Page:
If you are north of the equator, you should be expecting fall weather to soon start setting in. For those in northern climates, that means your days of comfortably working outdoors are limited. Those in southern climates may find the cooling temperatures more enticing for working outside. For both, it’s a good time of the year for outdoor projects.
Fixing muddy pathways. The eventual rains could make taking out the trash, a trip to the compost, or even getting to your car a trek along a muddy path. Make this the year that you permanently rid yourself of that problem. There are several options for the beginning DIYer or the more skilled homeowner. Probably the easiest is finding rocks around your yard to form a boundary for the path. Then you contact a stone gravel supplier so you just fill in with gravel between the rock boundaries. Since water always seeks the lowest level, what you need to do is build the gravel up above the surrounding terrain. That will give you a clean and dry path to get to where you want to go. If you don’t have a convenient source of rocks for the border, your favorite home improvement store has a variety of bricks and pavers to form the border.
A more attractive but slightly more difficult pathway can be built with pavers stones. You don’t usually need a border for these and they don’t need to be mortared into place. What you want to do is flatten the ground where the path will be built. It doesn’t have to be completely level nor does it have to be completely flat. But you should take out any grass or other vegetation where the pavers will be laid to minimize the weeds, grass, and vegetation that grows between the pavers next spring. Use a couple of garden stakes with string tied between them to give you a straight guide for the path. After digging out the grass and about an inch of dirt, add a thin layer of gravel to form a bed for the pavers. It’s a good idea to tamp down the gravel thoroughly so that the pavers won’t shift over time. Next, you want to top the gravel with a layer of concrete sand (don’t use play sand). Concrete sand has jagged edges that lock together, lock the pavers in place, and keep the pavers from shifting over time. You can place a 1” X 1” board (or a piece of pipe) on each side of the path. Drag a third board such as a 2 X 4 over the top of the outside boards to remove the excess sand This leaves a level bed of sand for the pavers to rest on and gives you a trip-free path. Your next step is placing the pavers onto the bed of sand. A common and durable pattern is using straight pavers (brick shaped) on the outer edge with interlocking pavers between them. Finally, after all the pavers are in position, sweep another layer of dry sand into all the joints to hold them in place. You’re done and have a dry clean pathway for the coming rainy months.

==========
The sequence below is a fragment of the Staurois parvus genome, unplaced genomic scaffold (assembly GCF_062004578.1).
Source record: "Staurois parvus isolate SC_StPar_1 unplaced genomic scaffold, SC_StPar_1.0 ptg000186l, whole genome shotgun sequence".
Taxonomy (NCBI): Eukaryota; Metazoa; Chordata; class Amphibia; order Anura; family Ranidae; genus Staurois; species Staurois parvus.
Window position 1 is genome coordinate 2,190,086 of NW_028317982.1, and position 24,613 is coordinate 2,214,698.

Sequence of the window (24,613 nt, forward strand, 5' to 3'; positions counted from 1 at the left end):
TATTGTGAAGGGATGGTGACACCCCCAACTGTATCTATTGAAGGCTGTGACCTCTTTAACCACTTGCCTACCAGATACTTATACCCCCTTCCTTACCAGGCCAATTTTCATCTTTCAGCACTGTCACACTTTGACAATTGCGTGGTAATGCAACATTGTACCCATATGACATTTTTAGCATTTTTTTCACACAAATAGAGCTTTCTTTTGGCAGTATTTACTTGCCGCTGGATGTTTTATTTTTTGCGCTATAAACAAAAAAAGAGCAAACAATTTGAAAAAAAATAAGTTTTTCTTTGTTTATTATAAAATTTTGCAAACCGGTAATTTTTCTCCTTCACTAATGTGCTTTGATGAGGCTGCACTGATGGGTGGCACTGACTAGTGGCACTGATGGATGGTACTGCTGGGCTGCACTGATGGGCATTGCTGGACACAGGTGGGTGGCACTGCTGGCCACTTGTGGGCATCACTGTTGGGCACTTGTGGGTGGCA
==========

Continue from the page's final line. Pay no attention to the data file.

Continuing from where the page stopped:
If your pathway has curves, you can use bender board or plastic garden edging (instead of straight string) to form the curves. This is going to require more work and more skill because some of the pavers will need to be cut to conform to the curves. To make quick cuts, be sure to use a saw with a diamond-coated blade and not an ordinary masonry blade. Mark the bricks with a pencil and make the cut – it’s not as difficult as you might think.
Light your way. While you’re working on the pathway, consider adding some safety and security to your home with low voltage landscape lighting along the path. Because it's low voltage, it's safe to use and install, even for beginners. Talk to your home center customer representative about which lights are most appropriate for you. You’ll find everything from a prepackaged set of 6 lights for less than $70 to architectural grades that run $100 or more for each light. Tip: If your lights come with press-on fittings—the type that bite through the insulation and into the wire to make their connection—cut them off and use more reliable wire connectors. Your best approach is laying out the lights and connecting the wiring before burying the wire. Turn them on at night to be sure you are satisfied with the results. Then bury the wiring at least 6 inches deep to keep it from being damaged if you decide to aerate your lawn in the future. A good rule of thumb is putting no more than 100 watts of lighting on one line. This avoids “voltage drop”. You can also minimize voltage drop by using a thicker gauge wire.
Please leave a comment about your own DIY projects and experiences or if you have questions/comments about this article.
Author bio: Brian Kline has been investing in real estate for more than 35 years and writing about real estate investing for 10 years. He also draws upon 30 plus years of business experience including 12 years as a manager at Boeing Aircraft Company. Brian currently lives at Lake Cushman, Washington. A vacation destination, a few short miles from a national forest. With the Pacific Ocean a couple of miles in the opposite direction.